Virginia’s U.S. Senate candidates split along the same lines as their fellow partisans in Washington on Thursday over the Supreme Court’s landmark health care ruling. Democrat Timothy M. Kaine praised the law, and Republican fellow former governor George Allen criticized the decision.
The health-care law — which was upheld by the high court in a 5-4 ruling that said the measure’s individual mandate was permissible if considered a tax -- has been a central point of debate in the rivals’ contest to succeed retiring Sen. James Webb (D). Kaine has a close relationship with President Obama and was serving as Democratic National Committee chairman when Congress passed the measure. It could be an even bigger flashpoint in the race now, since the ultimate fate of the law may now be decided now by which party controls the Senate.
Allen and Kaine both appeared Thursday morning at a forum sponsored by the Northern Virginia Technology Council in Reston. Allen was standing with a group of attendees and reporters when news of the ruling broke.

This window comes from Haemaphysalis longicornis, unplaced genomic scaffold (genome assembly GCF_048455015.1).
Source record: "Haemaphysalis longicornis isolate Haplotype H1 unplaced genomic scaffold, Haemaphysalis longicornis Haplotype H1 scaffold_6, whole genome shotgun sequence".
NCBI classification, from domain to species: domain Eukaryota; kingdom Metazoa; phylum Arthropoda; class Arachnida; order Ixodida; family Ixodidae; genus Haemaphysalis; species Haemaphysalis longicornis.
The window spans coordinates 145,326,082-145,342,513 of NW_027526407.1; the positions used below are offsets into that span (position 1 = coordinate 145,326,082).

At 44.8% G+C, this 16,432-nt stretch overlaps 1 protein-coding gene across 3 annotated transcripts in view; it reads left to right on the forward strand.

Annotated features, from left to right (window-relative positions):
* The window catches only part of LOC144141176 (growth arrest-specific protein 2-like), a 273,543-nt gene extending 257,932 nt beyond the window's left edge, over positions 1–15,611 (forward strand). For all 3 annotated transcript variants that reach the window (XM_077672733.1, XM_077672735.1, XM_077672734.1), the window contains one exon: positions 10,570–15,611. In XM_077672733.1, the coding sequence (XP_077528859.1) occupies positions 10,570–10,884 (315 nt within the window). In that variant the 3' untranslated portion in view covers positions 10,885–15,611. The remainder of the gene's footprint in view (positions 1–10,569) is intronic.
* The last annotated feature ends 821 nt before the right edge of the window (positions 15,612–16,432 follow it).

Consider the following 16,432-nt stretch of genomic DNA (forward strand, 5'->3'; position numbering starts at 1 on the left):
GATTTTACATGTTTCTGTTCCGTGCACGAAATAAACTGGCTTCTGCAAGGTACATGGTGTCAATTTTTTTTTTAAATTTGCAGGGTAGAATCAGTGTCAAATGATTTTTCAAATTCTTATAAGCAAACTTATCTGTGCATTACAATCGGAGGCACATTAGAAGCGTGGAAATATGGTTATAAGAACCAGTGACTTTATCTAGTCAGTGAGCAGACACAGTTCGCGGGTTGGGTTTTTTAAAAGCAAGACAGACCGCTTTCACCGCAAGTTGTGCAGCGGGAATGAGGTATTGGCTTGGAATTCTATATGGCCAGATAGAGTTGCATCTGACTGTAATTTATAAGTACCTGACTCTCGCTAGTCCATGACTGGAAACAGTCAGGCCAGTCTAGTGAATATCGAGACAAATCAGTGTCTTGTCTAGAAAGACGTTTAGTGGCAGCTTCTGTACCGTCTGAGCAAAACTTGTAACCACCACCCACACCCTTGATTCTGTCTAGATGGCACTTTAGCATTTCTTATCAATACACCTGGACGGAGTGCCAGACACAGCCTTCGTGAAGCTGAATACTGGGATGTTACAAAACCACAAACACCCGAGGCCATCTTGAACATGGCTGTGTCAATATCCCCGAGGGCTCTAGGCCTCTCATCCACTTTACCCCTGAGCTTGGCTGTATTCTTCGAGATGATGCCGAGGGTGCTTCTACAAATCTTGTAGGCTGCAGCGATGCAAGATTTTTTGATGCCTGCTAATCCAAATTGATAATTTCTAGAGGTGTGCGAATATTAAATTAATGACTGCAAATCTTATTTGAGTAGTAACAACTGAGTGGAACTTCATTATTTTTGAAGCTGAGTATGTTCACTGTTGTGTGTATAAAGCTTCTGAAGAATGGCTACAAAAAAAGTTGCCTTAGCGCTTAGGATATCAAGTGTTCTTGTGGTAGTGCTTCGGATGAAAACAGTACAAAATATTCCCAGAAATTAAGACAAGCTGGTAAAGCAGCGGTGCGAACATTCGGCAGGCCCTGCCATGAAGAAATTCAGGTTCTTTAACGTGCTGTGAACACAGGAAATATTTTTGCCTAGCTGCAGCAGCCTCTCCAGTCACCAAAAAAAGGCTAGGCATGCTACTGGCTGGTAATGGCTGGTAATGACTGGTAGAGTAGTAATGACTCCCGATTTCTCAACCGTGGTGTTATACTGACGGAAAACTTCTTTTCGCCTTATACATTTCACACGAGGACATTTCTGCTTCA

“I think the issue will continue,” Allen said. “I’m disappointed only in that they have to use all sorts of judicial creativity to call a ‘mandate’ a ‘tax.’ Of course when they were trying to pass this, they said it wasn’t a tax. The point is, the American people are against this. ... So that’s why this election will matter, because unlike Tim Kaine, who thinks it’s a great achievement, I want to be the deciding vote to repeal it and then replace it.”
As a senator, Allen voted in 2005 to confirm Chief Justice John Roberts, the author of the decision, and was effusive in praising Roberts at the time.
Kaine made little mention of the health act ruling itself in a statement issued shortly after the decision. But he praised the law as “an important first step in curbing discriminatory insurance company practices and increasing access to health care.” He added that “more needs to be done to bring down costs.”
Kaine then turned his fire on Allen.
“My opponent regularly calls for a full repeal of this law, despite the positive results it’s already delivering for Virginia,” Kaine said, noting that average insurance premiums climbed steadily when Allen was in the Senate. “Clearly, inaction was not a solution, and neither are continued calls for repeal.”